A lost reindeer calf followed a herd of sheep when they were driven from highland pastures to the farm Eyrarland in Fljótsdalur, East Iceland, in mid-September and was warmly welcomed by the farm’s children, aged 12-14.
Reindeer in East Iceland. Photo by Páll Stefánsson.
“The mother was probably shot during the hunting period and the calf lost the herd. However, it has since become attached of the sheep,” farmer at Eyrarland Þorvarður Ingimarsson told Fréttablaðið.
Þorvarður knows of other incidents where reindeer are driven to the lowlands with sheep, although it isn’t common.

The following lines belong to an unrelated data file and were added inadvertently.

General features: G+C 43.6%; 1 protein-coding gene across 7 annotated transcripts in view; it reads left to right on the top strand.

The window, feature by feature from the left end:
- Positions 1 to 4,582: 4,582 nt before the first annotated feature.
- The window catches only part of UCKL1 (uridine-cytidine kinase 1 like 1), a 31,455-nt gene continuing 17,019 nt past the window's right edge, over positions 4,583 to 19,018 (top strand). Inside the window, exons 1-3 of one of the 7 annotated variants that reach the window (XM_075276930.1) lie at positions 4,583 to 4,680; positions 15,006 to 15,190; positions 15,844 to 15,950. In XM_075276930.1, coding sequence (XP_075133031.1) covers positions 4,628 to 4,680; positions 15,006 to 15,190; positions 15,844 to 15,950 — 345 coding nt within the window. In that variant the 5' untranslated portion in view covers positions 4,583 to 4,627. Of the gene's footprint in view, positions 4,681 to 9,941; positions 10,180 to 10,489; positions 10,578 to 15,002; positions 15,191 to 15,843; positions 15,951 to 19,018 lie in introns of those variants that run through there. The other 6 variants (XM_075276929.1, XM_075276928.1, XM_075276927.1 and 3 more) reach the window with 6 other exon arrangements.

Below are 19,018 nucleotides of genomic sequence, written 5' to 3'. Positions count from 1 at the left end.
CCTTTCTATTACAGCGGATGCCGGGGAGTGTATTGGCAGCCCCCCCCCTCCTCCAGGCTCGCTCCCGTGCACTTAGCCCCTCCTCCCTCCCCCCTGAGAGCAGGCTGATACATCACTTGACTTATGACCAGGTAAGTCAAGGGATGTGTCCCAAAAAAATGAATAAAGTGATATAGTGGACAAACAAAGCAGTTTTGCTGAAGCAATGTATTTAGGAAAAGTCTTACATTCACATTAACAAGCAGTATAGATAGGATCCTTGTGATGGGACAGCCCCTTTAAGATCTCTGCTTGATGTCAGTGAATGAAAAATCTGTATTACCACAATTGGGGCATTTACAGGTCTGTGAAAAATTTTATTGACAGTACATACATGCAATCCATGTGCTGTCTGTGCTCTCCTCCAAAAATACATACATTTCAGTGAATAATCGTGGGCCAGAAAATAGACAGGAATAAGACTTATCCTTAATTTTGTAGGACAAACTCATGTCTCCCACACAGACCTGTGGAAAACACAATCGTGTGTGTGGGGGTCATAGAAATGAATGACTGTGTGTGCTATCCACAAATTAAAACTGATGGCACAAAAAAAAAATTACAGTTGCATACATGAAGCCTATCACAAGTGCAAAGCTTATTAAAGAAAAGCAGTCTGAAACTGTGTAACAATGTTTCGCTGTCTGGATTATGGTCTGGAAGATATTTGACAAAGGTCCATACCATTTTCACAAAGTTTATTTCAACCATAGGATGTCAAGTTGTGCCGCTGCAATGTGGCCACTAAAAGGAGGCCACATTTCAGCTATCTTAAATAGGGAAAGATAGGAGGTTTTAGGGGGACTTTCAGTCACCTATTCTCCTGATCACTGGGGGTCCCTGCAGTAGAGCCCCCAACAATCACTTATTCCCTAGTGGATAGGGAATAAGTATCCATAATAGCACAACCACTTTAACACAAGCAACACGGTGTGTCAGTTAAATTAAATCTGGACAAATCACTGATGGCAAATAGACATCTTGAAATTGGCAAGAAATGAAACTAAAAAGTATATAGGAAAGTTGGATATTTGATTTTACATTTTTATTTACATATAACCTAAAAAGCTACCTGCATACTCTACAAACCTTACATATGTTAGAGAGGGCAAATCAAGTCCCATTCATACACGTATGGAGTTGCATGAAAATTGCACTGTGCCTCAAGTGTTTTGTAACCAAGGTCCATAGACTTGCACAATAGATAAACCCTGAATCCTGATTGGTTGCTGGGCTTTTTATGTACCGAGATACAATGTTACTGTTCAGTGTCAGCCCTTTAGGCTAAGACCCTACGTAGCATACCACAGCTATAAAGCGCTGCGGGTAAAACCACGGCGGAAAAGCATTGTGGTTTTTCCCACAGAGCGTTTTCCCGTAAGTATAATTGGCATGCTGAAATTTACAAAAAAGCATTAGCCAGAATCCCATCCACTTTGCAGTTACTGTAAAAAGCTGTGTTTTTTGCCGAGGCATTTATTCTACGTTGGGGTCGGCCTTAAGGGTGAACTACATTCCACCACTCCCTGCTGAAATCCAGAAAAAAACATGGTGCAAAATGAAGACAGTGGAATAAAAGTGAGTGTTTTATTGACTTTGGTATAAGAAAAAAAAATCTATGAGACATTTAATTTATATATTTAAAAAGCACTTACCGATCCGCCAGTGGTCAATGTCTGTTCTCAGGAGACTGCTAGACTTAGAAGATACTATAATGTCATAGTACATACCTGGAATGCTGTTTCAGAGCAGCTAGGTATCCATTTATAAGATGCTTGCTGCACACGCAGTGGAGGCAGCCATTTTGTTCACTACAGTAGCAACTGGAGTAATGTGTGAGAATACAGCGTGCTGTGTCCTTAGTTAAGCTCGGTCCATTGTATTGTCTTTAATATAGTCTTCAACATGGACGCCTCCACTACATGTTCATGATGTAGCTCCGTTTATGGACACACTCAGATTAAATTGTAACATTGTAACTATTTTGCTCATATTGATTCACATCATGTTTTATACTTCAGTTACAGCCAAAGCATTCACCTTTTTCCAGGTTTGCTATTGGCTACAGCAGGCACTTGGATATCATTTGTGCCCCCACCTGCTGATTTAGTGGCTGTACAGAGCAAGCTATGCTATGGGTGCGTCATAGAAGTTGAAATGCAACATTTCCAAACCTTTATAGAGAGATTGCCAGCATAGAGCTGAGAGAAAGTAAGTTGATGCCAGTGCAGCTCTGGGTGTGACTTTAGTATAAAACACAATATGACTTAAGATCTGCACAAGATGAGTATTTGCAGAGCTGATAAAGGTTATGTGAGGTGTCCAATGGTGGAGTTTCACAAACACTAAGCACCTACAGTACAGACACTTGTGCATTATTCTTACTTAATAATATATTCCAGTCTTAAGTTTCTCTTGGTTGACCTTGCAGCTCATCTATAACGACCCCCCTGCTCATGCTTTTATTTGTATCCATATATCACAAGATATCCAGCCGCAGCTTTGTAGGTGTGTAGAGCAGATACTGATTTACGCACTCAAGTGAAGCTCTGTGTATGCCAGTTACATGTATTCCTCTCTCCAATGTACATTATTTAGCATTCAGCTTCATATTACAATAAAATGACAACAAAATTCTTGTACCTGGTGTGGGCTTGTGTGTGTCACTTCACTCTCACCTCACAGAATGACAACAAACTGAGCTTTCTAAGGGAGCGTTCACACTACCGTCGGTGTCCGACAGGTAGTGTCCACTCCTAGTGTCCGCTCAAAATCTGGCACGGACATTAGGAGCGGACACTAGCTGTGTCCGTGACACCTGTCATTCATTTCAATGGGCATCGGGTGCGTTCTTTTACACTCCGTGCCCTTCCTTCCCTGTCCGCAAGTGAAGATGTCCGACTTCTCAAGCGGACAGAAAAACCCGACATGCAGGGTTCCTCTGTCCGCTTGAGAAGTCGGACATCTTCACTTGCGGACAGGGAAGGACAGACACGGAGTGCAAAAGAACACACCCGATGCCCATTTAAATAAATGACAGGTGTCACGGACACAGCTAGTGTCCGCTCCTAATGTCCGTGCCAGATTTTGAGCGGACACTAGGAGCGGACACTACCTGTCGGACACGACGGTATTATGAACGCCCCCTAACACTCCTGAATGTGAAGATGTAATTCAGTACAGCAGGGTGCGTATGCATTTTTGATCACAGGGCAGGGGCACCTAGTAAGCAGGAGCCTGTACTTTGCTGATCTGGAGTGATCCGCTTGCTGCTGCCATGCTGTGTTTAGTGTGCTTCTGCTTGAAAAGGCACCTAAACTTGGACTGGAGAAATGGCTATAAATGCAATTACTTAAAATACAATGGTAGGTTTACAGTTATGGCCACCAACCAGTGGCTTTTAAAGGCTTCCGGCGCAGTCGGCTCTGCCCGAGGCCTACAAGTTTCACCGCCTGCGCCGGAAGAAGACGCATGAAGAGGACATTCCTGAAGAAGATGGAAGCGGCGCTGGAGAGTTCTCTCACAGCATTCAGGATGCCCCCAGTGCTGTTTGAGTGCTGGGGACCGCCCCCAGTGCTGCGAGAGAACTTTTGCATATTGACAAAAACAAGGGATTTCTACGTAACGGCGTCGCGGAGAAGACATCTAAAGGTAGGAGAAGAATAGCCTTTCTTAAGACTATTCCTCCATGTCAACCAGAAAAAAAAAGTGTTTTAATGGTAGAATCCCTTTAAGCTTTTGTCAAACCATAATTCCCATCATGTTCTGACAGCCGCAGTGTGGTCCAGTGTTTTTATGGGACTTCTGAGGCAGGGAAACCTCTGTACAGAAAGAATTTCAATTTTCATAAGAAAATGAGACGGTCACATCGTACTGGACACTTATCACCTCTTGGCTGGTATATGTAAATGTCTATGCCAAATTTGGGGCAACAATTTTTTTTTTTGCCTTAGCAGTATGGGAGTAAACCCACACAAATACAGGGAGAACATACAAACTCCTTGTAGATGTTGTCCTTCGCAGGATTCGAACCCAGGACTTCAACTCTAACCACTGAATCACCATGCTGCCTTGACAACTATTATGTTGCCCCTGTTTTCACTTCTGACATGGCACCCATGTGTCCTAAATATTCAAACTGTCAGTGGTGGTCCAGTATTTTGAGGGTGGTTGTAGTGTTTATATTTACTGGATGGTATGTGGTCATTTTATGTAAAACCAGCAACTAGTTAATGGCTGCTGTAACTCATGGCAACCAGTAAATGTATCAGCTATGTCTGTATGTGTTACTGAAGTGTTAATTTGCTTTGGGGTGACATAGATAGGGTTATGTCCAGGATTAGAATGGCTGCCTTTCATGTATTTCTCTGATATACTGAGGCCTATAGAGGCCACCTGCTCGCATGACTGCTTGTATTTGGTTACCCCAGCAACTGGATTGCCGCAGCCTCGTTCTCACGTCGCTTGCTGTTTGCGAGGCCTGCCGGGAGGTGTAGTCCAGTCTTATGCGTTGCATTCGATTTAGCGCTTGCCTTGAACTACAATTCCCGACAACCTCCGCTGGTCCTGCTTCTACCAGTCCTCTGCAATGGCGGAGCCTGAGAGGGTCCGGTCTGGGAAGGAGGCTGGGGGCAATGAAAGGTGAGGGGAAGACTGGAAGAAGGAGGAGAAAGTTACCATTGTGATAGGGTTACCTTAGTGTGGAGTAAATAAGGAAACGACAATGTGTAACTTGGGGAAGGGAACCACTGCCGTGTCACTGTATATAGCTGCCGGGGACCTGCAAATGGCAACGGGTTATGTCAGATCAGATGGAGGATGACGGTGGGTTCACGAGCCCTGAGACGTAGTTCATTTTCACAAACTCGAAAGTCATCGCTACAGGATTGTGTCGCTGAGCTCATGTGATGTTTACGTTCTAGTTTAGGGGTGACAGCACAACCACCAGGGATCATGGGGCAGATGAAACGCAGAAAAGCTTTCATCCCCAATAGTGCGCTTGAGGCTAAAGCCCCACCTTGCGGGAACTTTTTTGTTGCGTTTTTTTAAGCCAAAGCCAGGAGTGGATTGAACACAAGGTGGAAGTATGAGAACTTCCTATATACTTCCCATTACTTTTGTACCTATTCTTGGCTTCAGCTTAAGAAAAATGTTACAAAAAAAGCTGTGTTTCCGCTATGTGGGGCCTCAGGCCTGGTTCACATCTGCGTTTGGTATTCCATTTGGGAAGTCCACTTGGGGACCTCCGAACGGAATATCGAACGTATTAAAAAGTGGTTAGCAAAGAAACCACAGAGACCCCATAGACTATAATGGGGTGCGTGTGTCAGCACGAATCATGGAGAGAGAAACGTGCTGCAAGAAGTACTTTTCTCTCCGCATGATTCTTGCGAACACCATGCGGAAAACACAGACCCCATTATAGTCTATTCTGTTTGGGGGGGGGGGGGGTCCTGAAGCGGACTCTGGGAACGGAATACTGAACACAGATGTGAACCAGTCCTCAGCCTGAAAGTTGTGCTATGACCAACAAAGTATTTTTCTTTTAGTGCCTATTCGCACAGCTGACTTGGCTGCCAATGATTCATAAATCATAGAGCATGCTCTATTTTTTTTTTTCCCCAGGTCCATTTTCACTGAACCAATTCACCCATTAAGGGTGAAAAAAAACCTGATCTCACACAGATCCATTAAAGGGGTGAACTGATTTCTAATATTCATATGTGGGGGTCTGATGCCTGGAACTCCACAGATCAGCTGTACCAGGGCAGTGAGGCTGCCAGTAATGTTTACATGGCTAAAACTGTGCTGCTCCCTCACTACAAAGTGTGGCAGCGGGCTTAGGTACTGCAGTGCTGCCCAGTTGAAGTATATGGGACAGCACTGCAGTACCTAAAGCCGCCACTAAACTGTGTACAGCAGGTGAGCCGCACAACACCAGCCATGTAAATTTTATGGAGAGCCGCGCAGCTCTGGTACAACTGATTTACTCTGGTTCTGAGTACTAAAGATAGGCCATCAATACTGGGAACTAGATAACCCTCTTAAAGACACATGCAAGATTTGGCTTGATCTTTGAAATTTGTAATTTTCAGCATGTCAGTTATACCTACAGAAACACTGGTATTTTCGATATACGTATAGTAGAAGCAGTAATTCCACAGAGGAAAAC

“Our sheep were a little suspicious at first but quickly got used to the calf. Now we are taming it, making it used to being led by reins. Then we might get harness and a sleigh and will make a proper Rudolph out of it,” he says.
The children are very excited about the prospect. “They gave him the original name Hreinn [Rein],” Þorvaldur adds. “They want to tame it and turn it into a pet.”
According to the farmer, Hreinn is a clever being. “It’s a quick learner and easy to work with. We just keep it here at the pasture and then chase it into the paddock and tie it there. That’s no big deal. It was quick to stop pulling the rope like a good horse.”
Otherwise, Hreinn behaves like a sheep. “It follows the herd and seeks their company a lot,” says Þorvaldur. “It can stay here as long as it likes. Let’s see if it survives the winter. A calf without a herd isn’t likely to survive.”